But the price of this guarantee, argues Gallagher, and the cost of the consequent €85bn EU bail-out is now being borne entirely by the Irish people who are looking at a future “of unrelieved economic decline marked by plunging living standards, mass unemployment, and emigration.”
This verdict, looking at current forecasts of Irish economic growth this year of between 0.5-0.9 per cent (not dissimilar to UK growth forecasts), is a bit apocalyptic. Nonetheless, a similar view among the Irish people ousted the Fianna Fail government in February, installing Fine Gael and Enda Kenny as Taoiseach.
Mr Kenny promised to renegotiate the terms of the EU loan. Indeed, he achieved it, getting the 5.7 per cent penalty interest rate on the main loan reduced to between 3.5 - 4 per cent and a 2.9 per cent rate on a subsidiary part of the loan cut to nil in 2011, saving his government about €1bn a year in interest payments. The lengths of the loan periods were also doubled.
Prof Gallagher argues, with some justice in my view, that the EU should have recognised its own part in Ireland’s downfall and been prepared to see Ireland’s foreign creditors pay some price for their folly in fuelling the boom. But in a bloc where saving the banks from their own stupidity and preserving the euro have become the dogmatic norm, such solutions have become unthinkable. Indeed, the Irish seem willing to accept that, as will probably be shown when they look likely to vote ‘yes’ to Europe’s fiscal stability treaty.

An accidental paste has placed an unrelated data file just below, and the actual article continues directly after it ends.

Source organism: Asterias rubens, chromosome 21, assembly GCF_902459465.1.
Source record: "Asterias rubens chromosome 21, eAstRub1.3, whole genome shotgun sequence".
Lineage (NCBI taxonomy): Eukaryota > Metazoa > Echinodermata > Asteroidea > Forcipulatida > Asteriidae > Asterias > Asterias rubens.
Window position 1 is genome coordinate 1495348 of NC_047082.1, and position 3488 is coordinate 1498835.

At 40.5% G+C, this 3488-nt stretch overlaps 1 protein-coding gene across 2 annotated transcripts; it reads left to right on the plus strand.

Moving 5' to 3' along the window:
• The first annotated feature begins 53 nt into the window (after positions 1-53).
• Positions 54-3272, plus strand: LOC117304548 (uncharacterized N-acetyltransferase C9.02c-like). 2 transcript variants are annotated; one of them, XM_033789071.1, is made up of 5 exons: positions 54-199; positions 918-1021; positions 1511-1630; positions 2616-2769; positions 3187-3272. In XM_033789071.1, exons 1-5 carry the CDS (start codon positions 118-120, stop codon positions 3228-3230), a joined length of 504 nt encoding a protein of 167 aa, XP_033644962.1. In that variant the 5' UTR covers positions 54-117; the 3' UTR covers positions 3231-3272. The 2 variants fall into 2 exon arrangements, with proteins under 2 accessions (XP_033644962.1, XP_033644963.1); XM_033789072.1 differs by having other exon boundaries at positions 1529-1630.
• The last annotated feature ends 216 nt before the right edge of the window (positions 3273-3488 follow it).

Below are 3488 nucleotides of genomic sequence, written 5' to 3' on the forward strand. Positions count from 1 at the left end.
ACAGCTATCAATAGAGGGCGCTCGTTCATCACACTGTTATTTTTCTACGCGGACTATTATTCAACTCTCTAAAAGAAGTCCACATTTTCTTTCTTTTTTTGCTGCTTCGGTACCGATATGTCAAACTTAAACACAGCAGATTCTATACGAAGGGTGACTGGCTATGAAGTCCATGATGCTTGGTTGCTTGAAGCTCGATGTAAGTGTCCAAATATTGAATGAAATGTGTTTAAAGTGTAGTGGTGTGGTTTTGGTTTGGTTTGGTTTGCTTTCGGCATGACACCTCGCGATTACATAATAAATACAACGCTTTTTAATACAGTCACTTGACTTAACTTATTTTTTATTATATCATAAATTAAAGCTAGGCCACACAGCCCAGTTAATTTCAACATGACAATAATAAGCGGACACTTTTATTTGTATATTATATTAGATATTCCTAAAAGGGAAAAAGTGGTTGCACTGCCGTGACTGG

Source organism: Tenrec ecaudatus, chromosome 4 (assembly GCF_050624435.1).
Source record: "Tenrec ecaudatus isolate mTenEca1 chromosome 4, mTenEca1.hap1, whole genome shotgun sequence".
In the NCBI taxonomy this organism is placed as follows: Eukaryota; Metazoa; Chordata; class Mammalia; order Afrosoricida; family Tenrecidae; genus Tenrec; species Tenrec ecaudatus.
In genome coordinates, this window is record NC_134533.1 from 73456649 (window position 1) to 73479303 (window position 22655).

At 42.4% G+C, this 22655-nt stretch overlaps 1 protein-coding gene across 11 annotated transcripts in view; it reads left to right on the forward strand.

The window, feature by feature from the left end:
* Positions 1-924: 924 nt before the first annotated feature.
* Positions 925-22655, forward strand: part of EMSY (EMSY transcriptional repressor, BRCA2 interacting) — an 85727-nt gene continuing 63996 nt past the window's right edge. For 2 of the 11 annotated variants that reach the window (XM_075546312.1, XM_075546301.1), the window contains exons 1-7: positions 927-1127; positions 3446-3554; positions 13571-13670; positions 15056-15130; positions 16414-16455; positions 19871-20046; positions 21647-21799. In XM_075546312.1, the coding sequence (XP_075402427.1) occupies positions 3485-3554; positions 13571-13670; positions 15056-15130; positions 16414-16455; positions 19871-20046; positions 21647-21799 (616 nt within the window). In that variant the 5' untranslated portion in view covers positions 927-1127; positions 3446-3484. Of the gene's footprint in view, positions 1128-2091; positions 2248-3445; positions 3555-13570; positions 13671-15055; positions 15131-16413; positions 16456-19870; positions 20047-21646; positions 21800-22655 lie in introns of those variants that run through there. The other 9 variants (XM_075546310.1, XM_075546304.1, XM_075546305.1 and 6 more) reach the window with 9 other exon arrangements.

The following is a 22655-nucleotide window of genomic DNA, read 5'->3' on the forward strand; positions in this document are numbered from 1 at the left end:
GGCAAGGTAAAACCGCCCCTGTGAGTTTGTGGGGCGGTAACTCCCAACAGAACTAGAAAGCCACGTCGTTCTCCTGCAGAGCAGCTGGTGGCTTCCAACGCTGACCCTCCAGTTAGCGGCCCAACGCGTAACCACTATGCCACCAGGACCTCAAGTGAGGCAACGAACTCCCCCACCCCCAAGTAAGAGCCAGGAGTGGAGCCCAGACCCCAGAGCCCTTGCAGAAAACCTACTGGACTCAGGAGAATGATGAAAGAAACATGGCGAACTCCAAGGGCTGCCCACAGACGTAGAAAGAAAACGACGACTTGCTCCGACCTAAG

Television pictures of soup kitchens on Athens streets seem to be quelling any thoughts of rejection. This will have interesting consequences post-June 17 when the Greeks may well elect a government determined to renegotiate their bail-out.
The Greeks could credibly argue that they merely wish to emulate Ireland and the relative stability the Irish re-negotiation appears to have achieved. On their other hand, EU leaders may reject such moves, arguing that the Irish people have accepted the austerity their bail-out entails.
While we wait to see how that plays out, the central fact is that the Irish are accepting that their government’s tax and spending policies will be not just scrutinised, but subject to amendment by Brussels bureaucrats.
A sign of just how tight the reins will be came last November when members of the German parliament’s budget committee saw, and leaked, details of the Irish government’s budget plans, which were not due to be announced until December.
There was uproar, to no avail, in Dublin. The hard lesson for nationalists, whether Irish or Scottish, is that in a currency union, whether euro or sterling, is that there ain’t much independence.
An independent Scotland, because it would inherit a large national debt, would have to submit its budget to Brussels or London scrutiny and, potentially, a veto.